Functional connectivity in auditory cortex using chronic, multichannel unit recordings.
ABSTRACT Chronic, multichannel recordings provide a method for reliable detection and determination of long-term dynamic functional connectivity. Using chronically implanted multichannel electrode arrays, we simultaneously recorded 30–70 units in guinea pig auditory cortex in daily recording sessions for implant durations of six months. We examined stimulus response properties and correlation strengths in neuron pairs in four animals. Preliminary results from these `snapshots’ of functional connectivity suggest sparse functional connections among widely distributed neurons. Some of these functional connections were found to persist for several days. These results provide a framework upon which further investigations of functional dynamic connectivity can be developed.
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ABSTRACT: The activities of several single units (6-10) were recorded simultaneously in the auditory cortex and in frontal cortical areas of cats and monkeys. The response properties of the single units and the interaction between them were studied. It is shown that single units in both areas may participate in prolonged processes and be involved in more than one process. Adjacent neurons need not function in unison; while some neurons are activated, others may stay inactive. The interactions among adjacent neurons are weak, and can be modulated by sensory stimulation, and by arousal and behavioral states. These properties lead us to hypothesize that information is represented in the cortex by coactivation of sets of neurons rather than by independent modulation of the single-unit firing rate. A single unit may be a member of several representing sets. Thus, each neuron may participate in more than one function and each small cortical area may contain members of several functional sets. A mechanism for computing and transmitting information, based on converging-diverging links, between neuronal sets is described and tested by simulations and analysis of experimental data.IEEE Transactions on Biomedical Engineering 02/1989; 36(1):25-35. · 2.35 Impact Factor
Article: Neuronal assemblies.[show abstract] [hide abstract]
ABSTRACT: This paper examines the concept of neuronal assembly as it has appeared in selected portions of the literature. The context is experimental access to real neuronal assemblies in working brains, as made possible by recent technological progress. One current measure of assembly organization is based on correlation of firing among neurons; recent observations show that such correlations can vary rapidly. In this paper, we demonstrate that dynamic firing correlation can be caused either by dynamic changes in neuronal connection strengths or, alternatively, by the effects of an unobserved (large) pool of other neurons. The static connectivity within the pool appears to be important in determining these effects.IEEE Transactions on Biomedical Engineering 02/1989; 36(1):4-14. · 2.35 Impact Factor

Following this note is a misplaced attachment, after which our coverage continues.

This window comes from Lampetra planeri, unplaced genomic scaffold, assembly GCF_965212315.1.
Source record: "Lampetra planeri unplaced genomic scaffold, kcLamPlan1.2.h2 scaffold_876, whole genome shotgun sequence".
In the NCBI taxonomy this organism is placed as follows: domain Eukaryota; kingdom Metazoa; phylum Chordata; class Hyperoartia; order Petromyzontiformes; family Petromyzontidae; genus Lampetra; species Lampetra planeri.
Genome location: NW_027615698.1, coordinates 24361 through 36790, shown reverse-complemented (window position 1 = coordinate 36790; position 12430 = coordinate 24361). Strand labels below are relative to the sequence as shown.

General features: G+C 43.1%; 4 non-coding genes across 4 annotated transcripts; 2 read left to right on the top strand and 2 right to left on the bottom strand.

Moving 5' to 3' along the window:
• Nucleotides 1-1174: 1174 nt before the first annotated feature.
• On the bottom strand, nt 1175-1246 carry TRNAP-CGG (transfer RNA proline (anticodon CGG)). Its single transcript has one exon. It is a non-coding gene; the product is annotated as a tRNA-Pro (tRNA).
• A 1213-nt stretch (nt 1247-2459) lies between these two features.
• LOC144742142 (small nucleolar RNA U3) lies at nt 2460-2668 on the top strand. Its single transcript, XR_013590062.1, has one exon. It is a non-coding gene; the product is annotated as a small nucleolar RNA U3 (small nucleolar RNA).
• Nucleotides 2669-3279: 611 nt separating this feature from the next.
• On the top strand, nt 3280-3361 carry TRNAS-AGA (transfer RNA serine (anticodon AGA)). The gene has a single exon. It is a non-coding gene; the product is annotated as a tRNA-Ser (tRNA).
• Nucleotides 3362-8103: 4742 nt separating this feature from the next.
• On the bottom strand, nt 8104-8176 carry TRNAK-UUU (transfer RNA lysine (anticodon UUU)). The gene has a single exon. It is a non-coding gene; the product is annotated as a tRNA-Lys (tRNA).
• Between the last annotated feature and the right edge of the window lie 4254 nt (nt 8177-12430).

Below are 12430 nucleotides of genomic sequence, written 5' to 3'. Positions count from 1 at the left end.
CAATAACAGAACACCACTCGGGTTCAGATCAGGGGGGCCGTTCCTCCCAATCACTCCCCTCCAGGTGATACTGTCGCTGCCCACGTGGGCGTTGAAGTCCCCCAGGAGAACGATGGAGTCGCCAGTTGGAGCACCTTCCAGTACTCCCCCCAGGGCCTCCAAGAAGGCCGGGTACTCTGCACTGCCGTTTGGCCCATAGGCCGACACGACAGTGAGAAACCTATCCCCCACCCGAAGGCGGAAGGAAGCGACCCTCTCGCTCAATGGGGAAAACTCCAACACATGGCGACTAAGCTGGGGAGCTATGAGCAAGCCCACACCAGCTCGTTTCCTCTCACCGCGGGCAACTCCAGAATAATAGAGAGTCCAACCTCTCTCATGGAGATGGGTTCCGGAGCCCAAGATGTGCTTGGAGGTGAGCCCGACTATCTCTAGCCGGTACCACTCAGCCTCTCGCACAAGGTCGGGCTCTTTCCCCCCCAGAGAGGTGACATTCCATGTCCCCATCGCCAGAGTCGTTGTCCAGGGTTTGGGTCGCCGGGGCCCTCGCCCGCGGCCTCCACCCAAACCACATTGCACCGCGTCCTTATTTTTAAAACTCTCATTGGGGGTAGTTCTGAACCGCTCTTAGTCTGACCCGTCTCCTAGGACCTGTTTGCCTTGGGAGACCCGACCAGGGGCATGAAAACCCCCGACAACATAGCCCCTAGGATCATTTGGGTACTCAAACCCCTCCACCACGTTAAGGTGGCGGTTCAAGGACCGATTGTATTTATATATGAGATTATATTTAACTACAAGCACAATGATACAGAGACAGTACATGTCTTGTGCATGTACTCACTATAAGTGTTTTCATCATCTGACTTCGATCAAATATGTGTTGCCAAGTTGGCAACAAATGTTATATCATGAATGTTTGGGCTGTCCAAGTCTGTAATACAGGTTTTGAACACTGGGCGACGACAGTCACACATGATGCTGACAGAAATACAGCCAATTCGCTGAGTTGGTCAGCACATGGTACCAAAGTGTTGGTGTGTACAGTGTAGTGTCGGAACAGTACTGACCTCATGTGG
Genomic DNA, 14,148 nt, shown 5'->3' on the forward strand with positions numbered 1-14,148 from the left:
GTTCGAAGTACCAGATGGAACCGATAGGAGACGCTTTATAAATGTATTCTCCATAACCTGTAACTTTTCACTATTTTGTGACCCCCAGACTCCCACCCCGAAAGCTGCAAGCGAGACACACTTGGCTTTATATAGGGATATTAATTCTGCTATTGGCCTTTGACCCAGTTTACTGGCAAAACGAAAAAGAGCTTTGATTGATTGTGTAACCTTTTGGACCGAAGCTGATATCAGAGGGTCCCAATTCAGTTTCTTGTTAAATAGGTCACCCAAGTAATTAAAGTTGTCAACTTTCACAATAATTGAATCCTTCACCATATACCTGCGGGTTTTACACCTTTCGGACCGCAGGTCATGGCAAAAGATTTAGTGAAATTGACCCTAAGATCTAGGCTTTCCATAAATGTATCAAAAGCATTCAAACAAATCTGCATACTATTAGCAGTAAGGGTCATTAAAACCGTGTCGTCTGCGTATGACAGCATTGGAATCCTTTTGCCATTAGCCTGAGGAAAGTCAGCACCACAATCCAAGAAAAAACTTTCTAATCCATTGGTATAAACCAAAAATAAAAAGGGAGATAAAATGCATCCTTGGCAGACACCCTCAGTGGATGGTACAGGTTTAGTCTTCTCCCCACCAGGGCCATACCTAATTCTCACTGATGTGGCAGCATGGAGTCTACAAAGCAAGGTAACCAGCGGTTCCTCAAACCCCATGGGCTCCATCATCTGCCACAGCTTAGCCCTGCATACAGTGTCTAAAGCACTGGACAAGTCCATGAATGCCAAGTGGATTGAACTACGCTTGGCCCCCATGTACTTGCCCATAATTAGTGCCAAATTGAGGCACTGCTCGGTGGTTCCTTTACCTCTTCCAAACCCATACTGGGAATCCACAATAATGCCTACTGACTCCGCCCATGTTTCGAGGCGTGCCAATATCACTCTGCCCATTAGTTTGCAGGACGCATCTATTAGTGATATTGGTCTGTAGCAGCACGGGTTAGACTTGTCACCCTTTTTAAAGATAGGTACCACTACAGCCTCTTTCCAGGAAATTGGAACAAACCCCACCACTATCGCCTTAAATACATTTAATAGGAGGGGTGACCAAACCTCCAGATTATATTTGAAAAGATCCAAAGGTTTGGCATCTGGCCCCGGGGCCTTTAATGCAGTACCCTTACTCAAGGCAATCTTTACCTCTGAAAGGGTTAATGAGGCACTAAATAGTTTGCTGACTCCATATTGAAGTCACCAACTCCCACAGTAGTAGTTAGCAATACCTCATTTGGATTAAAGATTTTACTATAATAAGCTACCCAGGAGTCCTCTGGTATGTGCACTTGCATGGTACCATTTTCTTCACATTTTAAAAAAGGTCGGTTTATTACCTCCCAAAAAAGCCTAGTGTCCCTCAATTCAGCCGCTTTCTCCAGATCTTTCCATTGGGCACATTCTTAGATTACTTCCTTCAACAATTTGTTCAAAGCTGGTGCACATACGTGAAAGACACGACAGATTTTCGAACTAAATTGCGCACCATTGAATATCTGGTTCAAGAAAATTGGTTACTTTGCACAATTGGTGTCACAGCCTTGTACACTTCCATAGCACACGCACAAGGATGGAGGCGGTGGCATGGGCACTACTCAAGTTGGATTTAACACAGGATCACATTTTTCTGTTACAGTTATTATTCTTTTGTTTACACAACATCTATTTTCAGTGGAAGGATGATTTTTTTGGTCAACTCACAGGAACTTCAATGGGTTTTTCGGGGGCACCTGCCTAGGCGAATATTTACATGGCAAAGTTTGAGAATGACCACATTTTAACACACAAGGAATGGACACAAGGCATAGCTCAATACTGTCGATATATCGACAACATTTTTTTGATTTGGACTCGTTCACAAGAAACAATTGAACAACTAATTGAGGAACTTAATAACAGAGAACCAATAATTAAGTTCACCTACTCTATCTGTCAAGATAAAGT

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ABSTRACT: Simultaneous extracellular recordings from one electrode of 'local' groups of 3-6 neurons were obtained from the auditory cortex of unanesthetized, paralyzed cats. The activity and functional connectivity of local microenvironments were examined under various auditory stimuli. Single cell response patterns were examined using peri-stimulus (PST) histograms and functional connectivity among neighboring cells by the cross renewal density (CRD) histograms. Analysis of the PST histograms suggested that a high percentage of single cells demonstrated different response patterns to different stimuli. Analysis of the CRD histograms suggested, on the one hand, that only small numbers of neighboring cells behaved as if there were direct connections from one cell to another, and that these direct connections appeared to be excitatory. On the other hand, many cell pairs shared input from shared sources which lay outside the local groups. The majority of functional connections were altered by at least one of the stimuli delivered, thus demonstrating the system's plasticity. It is suggested that long-term gates at the synaptic level are responsible for this phenomenon.Brain Research 09/1983; 272(2):211-21. · 2.88 Impact Factor